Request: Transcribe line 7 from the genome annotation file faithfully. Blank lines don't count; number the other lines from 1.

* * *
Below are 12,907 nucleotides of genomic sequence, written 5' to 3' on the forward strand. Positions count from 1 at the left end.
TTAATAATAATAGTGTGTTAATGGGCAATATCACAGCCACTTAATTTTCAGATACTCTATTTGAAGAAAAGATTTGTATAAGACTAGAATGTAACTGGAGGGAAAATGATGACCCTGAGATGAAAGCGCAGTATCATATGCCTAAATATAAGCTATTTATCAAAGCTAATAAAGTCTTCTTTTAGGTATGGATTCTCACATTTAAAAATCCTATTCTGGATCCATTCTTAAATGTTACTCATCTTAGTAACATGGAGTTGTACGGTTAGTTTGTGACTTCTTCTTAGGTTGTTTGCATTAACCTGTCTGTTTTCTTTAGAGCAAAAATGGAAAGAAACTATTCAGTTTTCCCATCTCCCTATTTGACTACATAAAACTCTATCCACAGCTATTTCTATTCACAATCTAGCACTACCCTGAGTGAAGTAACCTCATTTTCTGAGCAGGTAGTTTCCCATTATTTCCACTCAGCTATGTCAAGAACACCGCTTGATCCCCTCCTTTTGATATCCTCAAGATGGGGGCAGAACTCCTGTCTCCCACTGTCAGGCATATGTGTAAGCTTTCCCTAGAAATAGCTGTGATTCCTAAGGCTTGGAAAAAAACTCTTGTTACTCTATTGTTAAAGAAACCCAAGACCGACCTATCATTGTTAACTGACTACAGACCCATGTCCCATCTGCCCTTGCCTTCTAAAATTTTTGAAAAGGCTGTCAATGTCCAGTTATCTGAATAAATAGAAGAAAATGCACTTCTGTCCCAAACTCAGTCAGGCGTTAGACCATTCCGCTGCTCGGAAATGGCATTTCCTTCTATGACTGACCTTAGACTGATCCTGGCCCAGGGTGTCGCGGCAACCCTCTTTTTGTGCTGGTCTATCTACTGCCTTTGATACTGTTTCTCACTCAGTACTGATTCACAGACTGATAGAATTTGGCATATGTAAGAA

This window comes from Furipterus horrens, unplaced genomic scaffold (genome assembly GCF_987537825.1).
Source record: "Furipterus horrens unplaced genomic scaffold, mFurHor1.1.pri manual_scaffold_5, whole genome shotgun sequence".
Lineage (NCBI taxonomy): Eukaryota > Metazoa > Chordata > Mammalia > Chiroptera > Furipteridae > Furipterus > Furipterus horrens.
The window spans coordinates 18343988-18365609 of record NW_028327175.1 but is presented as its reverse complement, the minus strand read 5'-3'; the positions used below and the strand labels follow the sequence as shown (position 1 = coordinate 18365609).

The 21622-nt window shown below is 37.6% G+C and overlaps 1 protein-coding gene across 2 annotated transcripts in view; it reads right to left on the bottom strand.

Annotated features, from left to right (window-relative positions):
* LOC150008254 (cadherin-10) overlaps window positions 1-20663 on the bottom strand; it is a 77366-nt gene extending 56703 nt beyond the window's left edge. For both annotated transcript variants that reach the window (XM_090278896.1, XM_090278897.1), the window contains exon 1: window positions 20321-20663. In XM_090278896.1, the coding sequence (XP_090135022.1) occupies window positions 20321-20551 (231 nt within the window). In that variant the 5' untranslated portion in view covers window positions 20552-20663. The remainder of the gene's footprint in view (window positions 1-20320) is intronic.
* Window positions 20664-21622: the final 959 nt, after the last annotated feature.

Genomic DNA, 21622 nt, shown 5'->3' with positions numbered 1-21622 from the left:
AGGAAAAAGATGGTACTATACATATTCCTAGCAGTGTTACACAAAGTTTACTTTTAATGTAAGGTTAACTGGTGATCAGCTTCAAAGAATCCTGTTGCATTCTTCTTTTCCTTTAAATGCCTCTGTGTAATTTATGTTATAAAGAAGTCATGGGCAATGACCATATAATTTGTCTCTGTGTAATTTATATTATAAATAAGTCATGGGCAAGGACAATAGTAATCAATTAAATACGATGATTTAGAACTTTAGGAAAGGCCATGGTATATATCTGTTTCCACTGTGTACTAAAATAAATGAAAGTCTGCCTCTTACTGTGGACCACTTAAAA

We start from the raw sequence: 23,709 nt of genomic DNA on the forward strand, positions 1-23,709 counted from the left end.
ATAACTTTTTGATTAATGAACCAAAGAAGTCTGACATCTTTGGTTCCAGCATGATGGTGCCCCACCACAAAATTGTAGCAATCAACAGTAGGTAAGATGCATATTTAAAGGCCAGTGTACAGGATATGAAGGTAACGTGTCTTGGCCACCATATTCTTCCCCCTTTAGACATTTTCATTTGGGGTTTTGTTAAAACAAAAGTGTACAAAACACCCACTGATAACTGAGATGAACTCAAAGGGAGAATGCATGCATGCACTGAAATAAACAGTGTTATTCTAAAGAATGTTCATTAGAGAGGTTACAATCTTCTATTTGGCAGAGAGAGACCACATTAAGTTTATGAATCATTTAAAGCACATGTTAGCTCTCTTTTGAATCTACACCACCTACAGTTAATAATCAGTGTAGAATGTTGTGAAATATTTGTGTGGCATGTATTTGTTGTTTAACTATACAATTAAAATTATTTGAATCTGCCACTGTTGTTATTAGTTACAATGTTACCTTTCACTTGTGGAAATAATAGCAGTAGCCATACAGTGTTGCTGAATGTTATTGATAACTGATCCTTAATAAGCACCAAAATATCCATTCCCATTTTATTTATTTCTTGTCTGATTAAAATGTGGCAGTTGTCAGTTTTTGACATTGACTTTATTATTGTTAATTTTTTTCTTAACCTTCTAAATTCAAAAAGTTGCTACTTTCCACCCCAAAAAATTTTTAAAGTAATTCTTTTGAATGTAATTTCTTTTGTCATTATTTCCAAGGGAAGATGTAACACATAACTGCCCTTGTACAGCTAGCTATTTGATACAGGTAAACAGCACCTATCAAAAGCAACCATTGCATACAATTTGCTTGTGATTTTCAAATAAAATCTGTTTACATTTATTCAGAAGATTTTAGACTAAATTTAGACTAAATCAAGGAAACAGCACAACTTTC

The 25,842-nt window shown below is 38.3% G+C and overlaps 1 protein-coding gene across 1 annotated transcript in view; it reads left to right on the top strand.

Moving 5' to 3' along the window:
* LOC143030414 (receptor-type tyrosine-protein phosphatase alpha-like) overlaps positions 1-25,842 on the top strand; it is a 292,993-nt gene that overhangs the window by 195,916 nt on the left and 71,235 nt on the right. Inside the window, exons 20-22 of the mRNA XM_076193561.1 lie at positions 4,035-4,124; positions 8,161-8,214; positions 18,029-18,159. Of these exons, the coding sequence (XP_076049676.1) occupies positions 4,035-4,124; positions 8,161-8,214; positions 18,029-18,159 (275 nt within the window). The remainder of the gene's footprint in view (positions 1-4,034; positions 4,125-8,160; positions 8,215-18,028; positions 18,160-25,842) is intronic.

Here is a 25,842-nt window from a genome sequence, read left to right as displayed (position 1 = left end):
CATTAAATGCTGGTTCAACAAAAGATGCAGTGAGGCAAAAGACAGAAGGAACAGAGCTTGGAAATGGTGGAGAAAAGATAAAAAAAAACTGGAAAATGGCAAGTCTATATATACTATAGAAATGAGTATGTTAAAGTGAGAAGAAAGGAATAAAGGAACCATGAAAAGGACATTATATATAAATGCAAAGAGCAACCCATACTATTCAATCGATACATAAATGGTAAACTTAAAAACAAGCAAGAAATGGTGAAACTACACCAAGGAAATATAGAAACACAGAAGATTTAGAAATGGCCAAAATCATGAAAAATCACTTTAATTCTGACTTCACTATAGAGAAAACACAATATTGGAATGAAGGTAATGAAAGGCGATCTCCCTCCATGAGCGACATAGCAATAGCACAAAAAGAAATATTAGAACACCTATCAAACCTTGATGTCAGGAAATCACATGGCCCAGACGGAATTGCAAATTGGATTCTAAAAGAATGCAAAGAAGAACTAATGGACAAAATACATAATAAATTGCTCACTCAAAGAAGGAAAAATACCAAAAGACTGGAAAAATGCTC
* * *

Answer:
The 21622-nt window shown below is 37.6% G+C and overlaps 1 protein-coding gene across 2 annotated transcripts in view; it reads right to left on the bottom strand.